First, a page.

Digital media company RealNetworks rolled out patches for a highly critical security flaw discovered in RealPlayer and other RealNetworks software, according to the company.

The vulnerability is a boundary error that could potentially allow the execution of malicious code, according to Danish security firm Secunia. It can be exploited by specially written WAV or SMIL files that cause buffer overflows that could have allowed attackers to execute arbitrary code to be run.

"RealNetworks has addressed recently discovered security vulnerabilities that offered the potential for an attacker to run arbitrary or malicious code on a customer's machine," RealNetworks officials said in a statement. "RealNetworks has received no reports of machines compromised as a result of the now-remedied vulnerabilities."

The products affected include RealPlayer 8 and 10.x, RealOne Player 1 and 2, Helix Player 1 and RealPlayer Enterprise 1.x., according to the company.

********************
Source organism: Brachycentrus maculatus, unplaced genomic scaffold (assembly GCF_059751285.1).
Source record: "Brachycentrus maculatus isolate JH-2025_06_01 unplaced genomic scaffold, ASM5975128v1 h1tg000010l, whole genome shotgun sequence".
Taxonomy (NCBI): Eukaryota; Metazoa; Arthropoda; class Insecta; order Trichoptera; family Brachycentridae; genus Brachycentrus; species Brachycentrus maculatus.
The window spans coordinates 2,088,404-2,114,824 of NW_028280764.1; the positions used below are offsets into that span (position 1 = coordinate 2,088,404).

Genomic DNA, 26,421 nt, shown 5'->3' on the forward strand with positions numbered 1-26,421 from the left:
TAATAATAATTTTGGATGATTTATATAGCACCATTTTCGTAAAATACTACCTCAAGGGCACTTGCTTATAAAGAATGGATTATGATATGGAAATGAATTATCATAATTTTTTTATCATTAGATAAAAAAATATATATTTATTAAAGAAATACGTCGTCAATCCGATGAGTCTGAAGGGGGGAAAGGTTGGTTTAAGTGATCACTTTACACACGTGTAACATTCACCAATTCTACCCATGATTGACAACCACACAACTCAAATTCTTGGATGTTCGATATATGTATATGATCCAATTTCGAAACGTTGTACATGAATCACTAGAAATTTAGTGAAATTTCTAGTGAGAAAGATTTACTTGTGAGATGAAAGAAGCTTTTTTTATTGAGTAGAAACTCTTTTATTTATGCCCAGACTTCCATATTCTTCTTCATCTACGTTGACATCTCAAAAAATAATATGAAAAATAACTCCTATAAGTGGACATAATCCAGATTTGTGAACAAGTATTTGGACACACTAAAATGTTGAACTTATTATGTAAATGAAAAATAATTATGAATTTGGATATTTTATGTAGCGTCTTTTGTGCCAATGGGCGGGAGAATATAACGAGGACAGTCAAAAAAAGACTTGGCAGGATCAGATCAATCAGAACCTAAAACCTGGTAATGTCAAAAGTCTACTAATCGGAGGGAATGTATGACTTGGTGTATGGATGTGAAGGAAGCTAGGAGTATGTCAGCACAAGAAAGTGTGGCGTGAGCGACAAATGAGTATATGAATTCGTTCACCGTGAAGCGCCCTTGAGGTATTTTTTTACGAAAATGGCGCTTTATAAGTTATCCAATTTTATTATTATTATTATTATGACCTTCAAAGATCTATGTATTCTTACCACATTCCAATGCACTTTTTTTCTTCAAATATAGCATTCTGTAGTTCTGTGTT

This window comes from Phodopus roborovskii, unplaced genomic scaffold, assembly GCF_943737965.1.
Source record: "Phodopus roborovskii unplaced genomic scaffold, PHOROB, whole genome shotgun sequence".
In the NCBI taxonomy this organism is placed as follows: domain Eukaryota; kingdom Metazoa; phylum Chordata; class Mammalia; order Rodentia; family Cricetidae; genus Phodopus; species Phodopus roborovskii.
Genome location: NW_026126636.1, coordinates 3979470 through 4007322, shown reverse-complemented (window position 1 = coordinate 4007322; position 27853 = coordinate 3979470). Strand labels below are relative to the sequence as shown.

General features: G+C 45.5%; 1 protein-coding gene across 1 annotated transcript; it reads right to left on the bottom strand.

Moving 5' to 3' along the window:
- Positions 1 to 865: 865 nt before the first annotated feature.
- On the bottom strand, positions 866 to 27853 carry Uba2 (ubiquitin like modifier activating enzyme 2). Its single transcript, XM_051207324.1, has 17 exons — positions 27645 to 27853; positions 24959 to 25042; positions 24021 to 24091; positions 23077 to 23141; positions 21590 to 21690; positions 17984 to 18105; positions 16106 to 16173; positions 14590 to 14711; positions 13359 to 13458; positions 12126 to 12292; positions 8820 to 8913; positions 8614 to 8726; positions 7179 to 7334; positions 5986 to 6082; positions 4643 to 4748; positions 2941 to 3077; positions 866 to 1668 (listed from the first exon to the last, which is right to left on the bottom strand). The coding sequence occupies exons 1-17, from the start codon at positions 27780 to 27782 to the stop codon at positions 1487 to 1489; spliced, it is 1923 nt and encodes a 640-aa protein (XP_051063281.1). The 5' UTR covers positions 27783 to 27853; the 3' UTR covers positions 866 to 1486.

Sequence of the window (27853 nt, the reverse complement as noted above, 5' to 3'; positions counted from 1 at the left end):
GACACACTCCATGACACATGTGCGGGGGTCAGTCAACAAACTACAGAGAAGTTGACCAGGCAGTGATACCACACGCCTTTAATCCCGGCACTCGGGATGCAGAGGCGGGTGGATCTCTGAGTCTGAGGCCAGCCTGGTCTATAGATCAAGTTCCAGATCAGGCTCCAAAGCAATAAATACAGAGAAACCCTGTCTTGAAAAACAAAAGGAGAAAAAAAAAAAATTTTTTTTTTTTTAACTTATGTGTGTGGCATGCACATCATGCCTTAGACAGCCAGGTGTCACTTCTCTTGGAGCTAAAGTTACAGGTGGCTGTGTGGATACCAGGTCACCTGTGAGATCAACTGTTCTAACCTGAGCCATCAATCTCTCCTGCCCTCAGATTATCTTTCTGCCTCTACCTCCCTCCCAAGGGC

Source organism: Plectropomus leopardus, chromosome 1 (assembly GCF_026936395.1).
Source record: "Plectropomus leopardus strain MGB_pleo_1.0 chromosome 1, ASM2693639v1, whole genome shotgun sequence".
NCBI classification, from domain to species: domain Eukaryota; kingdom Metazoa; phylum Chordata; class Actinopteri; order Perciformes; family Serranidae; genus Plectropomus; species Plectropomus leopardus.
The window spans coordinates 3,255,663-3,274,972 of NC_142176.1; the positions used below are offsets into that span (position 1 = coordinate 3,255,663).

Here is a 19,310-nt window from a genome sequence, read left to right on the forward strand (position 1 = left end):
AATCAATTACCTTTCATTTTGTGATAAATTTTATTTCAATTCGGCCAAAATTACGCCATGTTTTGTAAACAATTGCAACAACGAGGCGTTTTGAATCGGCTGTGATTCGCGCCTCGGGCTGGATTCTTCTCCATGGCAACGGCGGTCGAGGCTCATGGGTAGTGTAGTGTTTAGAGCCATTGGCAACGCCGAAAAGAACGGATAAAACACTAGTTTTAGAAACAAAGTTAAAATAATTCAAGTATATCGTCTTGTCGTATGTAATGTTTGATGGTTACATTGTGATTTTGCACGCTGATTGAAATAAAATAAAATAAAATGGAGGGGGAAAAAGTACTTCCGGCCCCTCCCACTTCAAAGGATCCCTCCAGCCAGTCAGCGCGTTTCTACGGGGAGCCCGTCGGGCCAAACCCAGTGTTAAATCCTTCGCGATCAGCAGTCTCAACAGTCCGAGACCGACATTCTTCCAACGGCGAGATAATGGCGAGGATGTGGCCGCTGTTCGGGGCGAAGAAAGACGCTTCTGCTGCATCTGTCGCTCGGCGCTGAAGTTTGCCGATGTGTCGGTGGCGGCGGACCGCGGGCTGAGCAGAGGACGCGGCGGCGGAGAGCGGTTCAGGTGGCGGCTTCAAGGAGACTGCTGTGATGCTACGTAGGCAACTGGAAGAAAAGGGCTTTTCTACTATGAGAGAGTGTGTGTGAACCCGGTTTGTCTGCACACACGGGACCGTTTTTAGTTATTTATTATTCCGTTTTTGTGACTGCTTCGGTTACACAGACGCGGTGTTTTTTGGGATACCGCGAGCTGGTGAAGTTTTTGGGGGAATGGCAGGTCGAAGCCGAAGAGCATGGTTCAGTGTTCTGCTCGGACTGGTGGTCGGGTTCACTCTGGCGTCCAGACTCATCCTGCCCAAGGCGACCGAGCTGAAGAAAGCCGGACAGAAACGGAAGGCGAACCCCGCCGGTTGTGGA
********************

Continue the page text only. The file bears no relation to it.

Real Networks classified the holes as "critical" and recommended users install the available updates. Under Windows and Mac OS the update function of the Player can be used. Mac and Windows users should upgrade their players via the Check for Update menu, according to the company.

In related news, California-based security firm eEye Digital Security announced it discovered critical security vulnerabilities in Computer Associates licensing software.

Computer Associates said it released patches for the security flaws that concern buffer overflow vulnerabilities in its licensing software.

eEye Digital Security said the flaws affected several components of CA software on open source, Windows and Mac OS X platforms.

If exploited, the flaws could enable malicious third parties to run code on a compromised machine, according to the company.